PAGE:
* Higher Forties supply lifts volumes
* Output still down from 2010 levels
* Table on North Sea loadings:
By Emma Farge
LONDON, Nov 11 (Reuters) - Crude oil output from nine North Sea grades is set to rise by nearly 3 percent in December from the previous month on higher supplies of the UK grade Forties, trade sources said on Friday.
Output from nine key grades will average around 1.842 million barrels per day (bpd) compared with a planned 1.792 million bpd in November, traders said, citing provisional loading programmes.
If a broader range of 12 grades is taken including Asgard, Alvheim and Grane, output is expected to be 2.357 million bpd, the data showed.
A jump of around 60,000 bpd in planned flows of the Forties stream was a factor behind the month-on-month rise, although a technical glitch on the Buzzard field earlier this week has stoked fears of shipping disruptions. This led to a delay in the planned loading dates for a late-November Forties cargo.
Supplies from Nexen’s Buzzard field, usually the largest contributor to Forties, have since recovered to over 200,000 bpd, traders said.
North Sea production of conventional oil is in chronic decline, and this year’s December figure for the nine grades still is down around 11 percent versus the same month in 2010, Reuters data showed.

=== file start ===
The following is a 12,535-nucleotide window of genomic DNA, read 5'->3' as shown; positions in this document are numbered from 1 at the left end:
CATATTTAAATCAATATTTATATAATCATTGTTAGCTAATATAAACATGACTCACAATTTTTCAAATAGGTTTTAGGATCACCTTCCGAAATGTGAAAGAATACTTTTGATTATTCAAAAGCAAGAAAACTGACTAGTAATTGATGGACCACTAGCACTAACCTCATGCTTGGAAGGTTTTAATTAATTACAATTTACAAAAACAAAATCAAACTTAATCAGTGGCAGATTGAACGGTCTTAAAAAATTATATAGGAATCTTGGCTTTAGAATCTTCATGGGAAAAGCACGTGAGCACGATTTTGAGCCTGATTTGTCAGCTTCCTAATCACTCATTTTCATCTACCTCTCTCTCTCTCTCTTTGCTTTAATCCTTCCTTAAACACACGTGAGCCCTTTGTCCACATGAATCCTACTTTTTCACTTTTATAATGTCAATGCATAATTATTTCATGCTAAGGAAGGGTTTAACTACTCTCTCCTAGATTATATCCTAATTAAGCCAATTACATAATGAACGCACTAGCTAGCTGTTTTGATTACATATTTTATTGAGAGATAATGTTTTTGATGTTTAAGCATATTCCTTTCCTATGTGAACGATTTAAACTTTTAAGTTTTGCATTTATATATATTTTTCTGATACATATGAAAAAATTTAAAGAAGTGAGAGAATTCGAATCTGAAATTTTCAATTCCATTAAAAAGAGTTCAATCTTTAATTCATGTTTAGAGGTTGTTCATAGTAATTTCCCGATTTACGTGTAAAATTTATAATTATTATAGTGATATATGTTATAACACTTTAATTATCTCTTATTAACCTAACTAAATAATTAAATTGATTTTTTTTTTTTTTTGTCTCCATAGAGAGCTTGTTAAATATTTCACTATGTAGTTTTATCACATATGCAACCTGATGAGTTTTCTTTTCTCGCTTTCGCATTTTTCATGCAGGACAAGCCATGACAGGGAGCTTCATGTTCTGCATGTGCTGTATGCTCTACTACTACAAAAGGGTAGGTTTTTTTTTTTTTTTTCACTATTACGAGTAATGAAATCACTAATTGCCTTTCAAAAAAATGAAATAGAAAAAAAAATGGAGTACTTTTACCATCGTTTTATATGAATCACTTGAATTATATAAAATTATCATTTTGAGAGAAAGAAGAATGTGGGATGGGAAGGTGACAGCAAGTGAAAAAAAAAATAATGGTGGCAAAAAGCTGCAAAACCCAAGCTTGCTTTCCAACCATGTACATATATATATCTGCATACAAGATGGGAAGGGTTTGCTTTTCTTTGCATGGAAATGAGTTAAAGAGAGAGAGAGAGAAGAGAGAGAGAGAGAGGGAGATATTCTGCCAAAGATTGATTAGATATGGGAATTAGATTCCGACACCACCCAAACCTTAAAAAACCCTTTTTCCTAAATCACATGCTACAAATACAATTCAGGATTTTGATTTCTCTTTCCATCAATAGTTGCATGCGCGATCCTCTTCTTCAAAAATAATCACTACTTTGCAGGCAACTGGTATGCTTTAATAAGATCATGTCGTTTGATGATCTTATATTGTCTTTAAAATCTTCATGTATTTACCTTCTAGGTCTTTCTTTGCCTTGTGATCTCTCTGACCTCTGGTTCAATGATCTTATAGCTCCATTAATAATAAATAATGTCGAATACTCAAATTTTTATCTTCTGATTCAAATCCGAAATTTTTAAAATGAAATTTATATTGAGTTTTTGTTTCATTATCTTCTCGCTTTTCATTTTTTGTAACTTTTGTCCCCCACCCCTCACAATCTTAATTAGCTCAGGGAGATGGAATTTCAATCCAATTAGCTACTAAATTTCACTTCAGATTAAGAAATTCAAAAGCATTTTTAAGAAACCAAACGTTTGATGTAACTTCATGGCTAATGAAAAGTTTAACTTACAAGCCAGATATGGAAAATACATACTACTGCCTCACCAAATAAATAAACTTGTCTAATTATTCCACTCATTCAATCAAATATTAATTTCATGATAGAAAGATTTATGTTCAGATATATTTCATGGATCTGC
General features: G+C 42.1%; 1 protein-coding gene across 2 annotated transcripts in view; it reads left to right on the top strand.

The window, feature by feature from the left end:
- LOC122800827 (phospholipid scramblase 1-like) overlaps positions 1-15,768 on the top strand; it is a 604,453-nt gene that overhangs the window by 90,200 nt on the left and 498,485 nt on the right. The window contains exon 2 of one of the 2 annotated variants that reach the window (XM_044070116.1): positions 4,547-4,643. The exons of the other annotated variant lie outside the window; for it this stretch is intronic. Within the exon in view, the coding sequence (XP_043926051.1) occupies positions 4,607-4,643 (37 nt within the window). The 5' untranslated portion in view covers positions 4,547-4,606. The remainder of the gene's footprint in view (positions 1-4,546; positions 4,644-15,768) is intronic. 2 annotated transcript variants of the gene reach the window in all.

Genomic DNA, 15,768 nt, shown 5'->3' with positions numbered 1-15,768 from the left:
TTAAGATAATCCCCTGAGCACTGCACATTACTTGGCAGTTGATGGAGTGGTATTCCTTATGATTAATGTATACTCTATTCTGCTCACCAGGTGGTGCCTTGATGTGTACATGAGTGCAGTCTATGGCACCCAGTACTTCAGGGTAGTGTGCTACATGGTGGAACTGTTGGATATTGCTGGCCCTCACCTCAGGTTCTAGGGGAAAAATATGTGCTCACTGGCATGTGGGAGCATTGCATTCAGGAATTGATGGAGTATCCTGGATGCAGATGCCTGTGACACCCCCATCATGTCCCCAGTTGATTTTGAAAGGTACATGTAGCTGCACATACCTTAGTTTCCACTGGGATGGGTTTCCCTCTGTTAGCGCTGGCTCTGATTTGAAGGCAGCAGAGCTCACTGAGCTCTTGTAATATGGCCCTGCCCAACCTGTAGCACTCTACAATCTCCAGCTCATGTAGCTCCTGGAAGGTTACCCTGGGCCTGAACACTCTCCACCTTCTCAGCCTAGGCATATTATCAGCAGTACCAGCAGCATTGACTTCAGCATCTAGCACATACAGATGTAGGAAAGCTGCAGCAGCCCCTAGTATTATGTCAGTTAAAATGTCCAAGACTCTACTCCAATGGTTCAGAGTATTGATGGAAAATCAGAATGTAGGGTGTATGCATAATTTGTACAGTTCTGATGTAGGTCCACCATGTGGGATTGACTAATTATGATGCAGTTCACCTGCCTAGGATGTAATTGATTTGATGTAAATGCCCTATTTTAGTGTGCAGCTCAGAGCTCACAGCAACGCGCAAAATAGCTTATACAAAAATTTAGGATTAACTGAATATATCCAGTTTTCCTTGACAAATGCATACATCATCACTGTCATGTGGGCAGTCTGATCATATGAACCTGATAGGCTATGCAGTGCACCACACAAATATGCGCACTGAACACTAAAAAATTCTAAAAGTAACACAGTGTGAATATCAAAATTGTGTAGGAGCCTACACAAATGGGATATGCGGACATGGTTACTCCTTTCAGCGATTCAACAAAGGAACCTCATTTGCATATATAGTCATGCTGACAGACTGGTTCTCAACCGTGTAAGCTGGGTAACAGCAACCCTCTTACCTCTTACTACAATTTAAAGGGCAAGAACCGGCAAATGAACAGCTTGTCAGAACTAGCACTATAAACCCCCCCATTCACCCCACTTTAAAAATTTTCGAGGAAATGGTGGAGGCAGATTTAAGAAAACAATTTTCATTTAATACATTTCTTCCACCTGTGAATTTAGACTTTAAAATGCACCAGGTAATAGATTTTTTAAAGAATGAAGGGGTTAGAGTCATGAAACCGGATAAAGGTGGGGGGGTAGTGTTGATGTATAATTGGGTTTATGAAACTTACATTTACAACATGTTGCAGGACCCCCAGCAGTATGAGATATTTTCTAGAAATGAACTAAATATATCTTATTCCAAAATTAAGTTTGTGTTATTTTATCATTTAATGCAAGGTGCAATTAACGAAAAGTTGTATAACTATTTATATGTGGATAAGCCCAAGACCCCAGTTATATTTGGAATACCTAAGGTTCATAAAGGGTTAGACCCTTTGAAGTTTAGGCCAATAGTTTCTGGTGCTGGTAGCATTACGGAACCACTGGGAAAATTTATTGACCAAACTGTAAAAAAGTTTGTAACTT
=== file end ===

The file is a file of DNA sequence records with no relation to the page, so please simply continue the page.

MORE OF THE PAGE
Forties typically sets the value of the dated Brent benchmark, used to price up to 70 percent of the world’s physical cargoes.
Output of some Norwegian grades such as Gullfaks and Duc is also projected to be higher in December, lifting overall volumes.
This follows maintenance work at Statoil’s North Sea Visund platform in October, which feeds into the Gullfaks grade. December volumes are set to rise to 110,000 bpd from 85,500 in November, provisional programmes showed.
Still, differentials in the North Sea remained firm compared with trading levels last week.
“It’s slightly better (supplies) for December, although it all seems quite firm at the moment,” said a North Sea trader.
Forties differentials turned positive earlier this week as some European refiners switched from Urals to North Sea grades, traders said.